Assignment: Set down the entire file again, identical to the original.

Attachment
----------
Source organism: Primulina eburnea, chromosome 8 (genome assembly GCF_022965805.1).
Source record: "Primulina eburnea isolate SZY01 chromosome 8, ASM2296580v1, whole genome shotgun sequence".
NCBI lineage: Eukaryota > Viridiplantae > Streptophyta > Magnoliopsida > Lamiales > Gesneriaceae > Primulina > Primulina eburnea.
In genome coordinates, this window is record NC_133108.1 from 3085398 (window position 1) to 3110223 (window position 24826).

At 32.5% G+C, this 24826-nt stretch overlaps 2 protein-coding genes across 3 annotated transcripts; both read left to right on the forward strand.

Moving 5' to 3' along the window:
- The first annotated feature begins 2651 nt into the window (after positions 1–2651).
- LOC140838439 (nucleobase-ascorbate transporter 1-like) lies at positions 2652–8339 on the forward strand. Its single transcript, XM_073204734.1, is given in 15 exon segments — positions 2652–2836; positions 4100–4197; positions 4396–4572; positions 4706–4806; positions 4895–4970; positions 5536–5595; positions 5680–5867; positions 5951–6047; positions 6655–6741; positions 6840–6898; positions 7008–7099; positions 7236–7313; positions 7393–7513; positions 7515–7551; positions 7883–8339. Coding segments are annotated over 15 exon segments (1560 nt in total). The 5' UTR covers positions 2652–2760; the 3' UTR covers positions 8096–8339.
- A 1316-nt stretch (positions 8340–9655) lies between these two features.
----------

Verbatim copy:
Source organism: Primulina eburnea, chromosome 8 (genome assembly GCF_022965805.1).
Source record: "Primulina eburnea isolate SZY01 chromosome 8, ASM2296580v1, whole genome shotgun sequence".
NCBI lineage: Eukaryota > Viridiplantae > Streptophyta > Magnoliopsida > Lamiales > Gesneriaceae > Primulina > Primulina eburnea.
In genome coordinates, this window is record NC_133108.1 from 3085398 (window position 1) to 3110223 (window position 24826).

At 32.5% G+C, this 24826-nt stretch overlaps 2 protein-coding genes across 3 annotated transcripts; both read left to right on the forward strand.

Moving 5' to 3' along the window:
- The first annotated feature begins 2651 nt into the window (after positions 1–2651).
- LOC140838439 (nucleobase-ascorbate transporter 1-like) lies at positions 2652–8339 on the forward strand. Its single transcript, XM_073204734.1, is given in 15 exon segments — positions 2652–2836; positions 4100–4197; positions 4396–4572; positions 4706–4806; positions 4895–4970; positions 5536–5595; positions 5680–5867; positions 5951–6047; positions 6655–6741; positions 6840–6898; positions 7008–7099; positions 7236–7313; positions 7393–7513; positions 7515–7551; positions 7883–8339. Coding segments are annotated over 15 exon segments (1560 nt in total). The 5' UTR covers positions 2652–2760; the 3' UTR covers positions 8096–8339.
- A 1316-nt stretch (positions 8340–9655) lies between these two features.